Acoustically-Inferred Zooplankton Distribution in Relation to Hydrography


Gareth L. Lawson, Peter H. Wiebe, Carin J. Ashjian, Scott M. Gallager, Cabell S. Davis, and Joseph D. Warren



We have examined the distribution of zooplankton in relation to hydrography in and around Marguerite Bay, using acoustic backscattering intensity (43, 120, 200, 420, and 1000 kHz) measured with the BIOMAPER-II as an index of zooplankton abundance. At present, post-processing of acoustic data has been completed for only the 2001 cruises (NBP01-03, NBP01-04), and analysis of acoustic data collected during 2002 (NBP02-02, NBP02-04) is limited to qualitative descriptions.


At 120 kHz, a persistent dense scattering layer 50 to 200 m high was found in association with the bottom throughout much of the survey area during all four cruises. Midwater scattering was moderate, but a distinct layer of intensified backscatter was typically observed at the top of the pycnocline. Whether this layer stemmed from sound scattered by physical features of the water column itself, or by organisms associated with these features, remains to be determined. Overall, scattering levels decreased substantially between the fall and winter surveys. During both falls and the winter of 2001, large krill-like patches were predominantly associated with nearshore areas of complex bathymetry. In contrast, during the winter of 2002, such patches were more widely distributed across the continental shelf, and often found close to the continental shelf break. The observed distributions of backscatter appear to be consistent with predicted geostrophic circulation, and suggest both along- and across-shelf transport of zooplankton. Analysis of backscatter distribution in relation to hydrographic and bathymetric features is ongoing.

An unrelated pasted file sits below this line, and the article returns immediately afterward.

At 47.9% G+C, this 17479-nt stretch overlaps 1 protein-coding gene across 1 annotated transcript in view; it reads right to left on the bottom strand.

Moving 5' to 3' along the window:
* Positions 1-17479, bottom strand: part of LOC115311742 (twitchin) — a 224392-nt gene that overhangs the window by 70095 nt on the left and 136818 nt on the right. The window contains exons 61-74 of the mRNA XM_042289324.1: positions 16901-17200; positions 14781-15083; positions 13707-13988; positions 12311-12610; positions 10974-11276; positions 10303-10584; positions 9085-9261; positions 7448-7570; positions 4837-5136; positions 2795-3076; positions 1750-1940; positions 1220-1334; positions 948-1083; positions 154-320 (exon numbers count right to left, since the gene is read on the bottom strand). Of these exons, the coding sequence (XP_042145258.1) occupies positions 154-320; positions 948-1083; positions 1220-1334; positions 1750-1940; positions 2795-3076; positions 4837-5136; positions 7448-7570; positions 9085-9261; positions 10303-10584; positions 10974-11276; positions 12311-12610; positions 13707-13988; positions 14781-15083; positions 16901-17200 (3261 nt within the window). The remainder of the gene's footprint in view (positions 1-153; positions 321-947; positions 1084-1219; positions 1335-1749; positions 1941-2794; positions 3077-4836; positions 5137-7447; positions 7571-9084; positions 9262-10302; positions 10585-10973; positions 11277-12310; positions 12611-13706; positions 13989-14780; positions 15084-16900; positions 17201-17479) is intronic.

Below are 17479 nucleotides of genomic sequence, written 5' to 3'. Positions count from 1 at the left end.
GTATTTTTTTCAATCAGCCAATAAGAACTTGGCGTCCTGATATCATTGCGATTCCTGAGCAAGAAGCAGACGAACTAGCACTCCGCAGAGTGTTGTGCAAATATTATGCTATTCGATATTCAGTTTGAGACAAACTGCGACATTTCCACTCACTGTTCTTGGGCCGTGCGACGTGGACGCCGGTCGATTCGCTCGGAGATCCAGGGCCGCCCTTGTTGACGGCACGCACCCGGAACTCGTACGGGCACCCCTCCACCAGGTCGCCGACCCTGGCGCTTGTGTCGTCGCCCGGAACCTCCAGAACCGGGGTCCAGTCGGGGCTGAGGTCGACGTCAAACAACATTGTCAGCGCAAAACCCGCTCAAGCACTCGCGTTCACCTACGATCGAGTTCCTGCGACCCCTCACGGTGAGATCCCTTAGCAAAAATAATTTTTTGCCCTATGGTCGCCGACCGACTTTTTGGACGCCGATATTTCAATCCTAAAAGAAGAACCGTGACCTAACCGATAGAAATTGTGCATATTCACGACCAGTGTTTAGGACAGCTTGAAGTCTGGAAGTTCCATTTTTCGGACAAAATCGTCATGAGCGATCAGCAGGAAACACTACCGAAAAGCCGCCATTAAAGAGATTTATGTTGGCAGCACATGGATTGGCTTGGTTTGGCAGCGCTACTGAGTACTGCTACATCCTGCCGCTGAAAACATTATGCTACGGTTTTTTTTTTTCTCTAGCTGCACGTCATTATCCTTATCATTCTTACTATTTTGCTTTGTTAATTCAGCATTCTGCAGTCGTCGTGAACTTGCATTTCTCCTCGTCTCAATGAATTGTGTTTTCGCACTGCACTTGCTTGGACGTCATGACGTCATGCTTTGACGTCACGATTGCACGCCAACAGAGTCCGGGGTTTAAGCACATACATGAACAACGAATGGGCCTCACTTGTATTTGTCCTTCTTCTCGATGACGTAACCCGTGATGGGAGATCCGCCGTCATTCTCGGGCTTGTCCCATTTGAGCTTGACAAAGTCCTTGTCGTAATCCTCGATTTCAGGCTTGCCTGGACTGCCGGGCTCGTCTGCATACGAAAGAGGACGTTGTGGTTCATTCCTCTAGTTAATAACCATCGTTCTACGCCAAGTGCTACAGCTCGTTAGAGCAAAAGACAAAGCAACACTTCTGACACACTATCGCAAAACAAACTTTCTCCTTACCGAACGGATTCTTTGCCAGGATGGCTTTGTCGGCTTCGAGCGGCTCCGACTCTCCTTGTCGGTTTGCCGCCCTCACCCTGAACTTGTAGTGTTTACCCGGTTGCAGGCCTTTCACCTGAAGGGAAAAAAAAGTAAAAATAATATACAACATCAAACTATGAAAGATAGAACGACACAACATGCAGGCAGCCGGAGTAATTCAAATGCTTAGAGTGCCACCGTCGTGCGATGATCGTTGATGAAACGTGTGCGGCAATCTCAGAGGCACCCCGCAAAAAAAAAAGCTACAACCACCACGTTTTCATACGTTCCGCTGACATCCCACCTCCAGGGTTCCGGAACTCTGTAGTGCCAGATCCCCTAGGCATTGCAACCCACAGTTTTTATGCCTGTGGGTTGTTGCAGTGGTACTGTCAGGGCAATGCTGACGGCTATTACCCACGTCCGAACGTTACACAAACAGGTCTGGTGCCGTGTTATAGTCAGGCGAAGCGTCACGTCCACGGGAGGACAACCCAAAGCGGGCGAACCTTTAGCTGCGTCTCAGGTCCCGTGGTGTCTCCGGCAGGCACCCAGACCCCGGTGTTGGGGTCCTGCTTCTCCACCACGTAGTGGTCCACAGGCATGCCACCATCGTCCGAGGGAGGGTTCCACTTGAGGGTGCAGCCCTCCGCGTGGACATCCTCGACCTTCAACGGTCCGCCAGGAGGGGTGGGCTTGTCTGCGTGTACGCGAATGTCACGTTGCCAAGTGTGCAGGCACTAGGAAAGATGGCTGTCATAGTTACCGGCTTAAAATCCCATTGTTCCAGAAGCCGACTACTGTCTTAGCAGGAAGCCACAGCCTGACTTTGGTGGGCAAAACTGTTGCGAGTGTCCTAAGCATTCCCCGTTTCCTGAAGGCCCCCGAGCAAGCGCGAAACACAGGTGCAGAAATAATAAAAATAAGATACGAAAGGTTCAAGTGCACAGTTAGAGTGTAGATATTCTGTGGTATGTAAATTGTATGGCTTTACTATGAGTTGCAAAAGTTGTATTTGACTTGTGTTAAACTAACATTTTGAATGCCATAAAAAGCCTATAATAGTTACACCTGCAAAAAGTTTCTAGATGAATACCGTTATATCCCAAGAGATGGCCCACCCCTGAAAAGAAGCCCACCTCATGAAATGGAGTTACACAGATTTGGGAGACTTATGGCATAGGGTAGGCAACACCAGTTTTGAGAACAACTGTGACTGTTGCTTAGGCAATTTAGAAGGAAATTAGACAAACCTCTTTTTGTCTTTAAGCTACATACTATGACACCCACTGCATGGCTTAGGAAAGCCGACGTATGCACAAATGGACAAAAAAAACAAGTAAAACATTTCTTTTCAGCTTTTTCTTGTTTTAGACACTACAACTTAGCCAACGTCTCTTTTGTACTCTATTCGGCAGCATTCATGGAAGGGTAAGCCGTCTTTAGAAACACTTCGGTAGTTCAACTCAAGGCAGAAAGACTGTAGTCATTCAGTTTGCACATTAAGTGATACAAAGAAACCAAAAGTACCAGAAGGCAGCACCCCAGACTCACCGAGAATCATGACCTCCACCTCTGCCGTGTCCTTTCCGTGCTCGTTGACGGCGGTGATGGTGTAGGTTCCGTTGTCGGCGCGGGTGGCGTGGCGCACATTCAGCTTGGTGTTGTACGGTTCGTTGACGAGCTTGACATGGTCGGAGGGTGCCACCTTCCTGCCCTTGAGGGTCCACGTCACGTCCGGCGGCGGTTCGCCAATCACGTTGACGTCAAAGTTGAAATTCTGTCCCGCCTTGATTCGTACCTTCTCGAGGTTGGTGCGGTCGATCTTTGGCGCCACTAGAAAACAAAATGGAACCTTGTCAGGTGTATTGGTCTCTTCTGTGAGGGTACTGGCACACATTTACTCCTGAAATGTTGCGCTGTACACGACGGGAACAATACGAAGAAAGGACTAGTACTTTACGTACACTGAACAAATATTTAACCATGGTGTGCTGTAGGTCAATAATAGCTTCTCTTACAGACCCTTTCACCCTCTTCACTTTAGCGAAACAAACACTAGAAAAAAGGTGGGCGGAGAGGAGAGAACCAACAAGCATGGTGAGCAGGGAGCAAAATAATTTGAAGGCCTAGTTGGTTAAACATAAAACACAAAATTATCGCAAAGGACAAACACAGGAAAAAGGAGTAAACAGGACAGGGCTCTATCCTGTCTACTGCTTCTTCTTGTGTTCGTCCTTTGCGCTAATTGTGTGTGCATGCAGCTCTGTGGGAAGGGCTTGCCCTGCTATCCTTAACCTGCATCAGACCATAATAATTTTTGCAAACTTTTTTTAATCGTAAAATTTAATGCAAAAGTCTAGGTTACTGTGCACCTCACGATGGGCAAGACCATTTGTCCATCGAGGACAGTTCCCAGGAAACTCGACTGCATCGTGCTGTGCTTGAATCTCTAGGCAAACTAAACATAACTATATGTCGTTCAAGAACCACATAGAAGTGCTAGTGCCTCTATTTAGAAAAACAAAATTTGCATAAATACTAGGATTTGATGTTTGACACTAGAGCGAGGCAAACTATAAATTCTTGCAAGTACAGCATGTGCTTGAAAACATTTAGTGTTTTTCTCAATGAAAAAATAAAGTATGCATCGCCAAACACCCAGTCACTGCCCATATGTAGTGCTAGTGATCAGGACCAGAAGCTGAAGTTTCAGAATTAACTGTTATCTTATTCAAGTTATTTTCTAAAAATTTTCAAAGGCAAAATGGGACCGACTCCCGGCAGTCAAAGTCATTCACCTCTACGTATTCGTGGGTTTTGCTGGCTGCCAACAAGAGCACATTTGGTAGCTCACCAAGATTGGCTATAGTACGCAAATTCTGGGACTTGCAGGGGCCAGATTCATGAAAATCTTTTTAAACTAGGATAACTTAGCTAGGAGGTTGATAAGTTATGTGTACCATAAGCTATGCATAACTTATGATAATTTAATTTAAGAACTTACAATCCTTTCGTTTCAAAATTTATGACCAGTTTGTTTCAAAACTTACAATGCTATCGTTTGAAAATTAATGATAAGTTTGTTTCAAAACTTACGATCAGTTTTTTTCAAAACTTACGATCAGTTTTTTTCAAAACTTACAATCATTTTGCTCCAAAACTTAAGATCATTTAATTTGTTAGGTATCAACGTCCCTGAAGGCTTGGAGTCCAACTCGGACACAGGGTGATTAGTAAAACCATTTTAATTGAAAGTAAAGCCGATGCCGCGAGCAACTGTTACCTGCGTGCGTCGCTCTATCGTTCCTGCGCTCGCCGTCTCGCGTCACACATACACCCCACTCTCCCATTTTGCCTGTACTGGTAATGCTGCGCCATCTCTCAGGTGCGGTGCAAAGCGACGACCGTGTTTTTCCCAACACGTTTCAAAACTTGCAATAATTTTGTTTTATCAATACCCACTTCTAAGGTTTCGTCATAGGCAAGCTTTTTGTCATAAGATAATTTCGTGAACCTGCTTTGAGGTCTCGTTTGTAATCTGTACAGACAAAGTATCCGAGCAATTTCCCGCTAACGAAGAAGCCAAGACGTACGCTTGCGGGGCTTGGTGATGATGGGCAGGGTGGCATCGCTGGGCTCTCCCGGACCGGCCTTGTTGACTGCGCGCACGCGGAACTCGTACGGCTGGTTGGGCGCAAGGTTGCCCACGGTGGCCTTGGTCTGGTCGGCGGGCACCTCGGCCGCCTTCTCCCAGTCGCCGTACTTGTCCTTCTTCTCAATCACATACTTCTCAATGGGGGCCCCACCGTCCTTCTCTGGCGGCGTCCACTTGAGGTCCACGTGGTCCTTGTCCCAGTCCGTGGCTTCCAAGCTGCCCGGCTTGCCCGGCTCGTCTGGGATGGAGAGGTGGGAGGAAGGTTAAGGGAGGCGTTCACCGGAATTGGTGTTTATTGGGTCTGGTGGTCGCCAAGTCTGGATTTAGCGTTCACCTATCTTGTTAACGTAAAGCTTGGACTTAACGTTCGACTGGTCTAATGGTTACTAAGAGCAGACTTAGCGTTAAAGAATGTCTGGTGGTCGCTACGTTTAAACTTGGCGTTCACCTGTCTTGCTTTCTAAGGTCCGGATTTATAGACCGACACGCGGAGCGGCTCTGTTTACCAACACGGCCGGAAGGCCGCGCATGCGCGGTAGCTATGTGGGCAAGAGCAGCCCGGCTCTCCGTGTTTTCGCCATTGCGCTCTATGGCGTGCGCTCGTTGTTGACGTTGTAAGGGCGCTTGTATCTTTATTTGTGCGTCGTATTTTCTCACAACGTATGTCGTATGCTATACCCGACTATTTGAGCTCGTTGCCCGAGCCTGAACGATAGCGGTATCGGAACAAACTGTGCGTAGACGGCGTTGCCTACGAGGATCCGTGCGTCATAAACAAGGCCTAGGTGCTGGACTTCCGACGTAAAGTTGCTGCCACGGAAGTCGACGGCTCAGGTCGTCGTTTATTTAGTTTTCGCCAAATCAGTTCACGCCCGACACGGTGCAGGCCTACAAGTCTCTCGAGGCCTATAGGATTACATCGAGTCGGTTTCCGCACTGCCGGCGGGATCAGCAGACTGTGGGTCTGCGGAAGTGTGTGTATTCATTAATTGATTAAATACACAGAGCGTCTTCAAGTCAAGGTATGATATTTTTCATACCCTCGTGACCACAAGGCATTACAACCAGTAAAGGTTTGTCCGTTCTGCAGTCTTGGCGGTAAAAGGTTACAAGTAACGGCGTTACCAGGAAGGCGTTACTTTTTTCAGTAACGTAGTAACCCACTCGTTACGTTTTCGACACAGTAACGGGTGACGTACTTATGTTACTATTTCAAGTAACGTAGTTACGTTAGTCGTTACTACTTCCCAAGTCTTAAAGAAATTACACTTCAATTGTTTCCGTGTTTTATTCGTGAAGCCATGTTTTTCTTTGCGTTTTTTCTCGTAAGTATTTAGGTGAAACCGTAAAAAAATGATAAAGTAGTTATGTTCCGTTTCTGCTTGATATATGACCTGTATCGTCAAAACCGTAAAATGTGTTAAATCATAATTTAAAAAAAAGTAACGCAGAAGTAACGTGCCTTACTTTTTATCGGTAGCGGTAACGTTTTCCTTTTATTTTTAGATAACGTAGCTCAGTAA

In the future, in addition to completing the post-processing of all 2002 survey data, we will use Video Plankton Recorder observations, MOCNESS catches, and frequency-related acoustic signatures, to ground-truth the taxonomic composition of our acoustic observations. This will allow us to infer the abundance and distribution of individual zooplankton taxa, and of krill in particular. Preliminary analyses suggest that krill account for the majority of backscatter in the upper 100 m of the water column in high-scattering coastal regions, but that copepods and siphonophores are more important at greater depths and in other regions.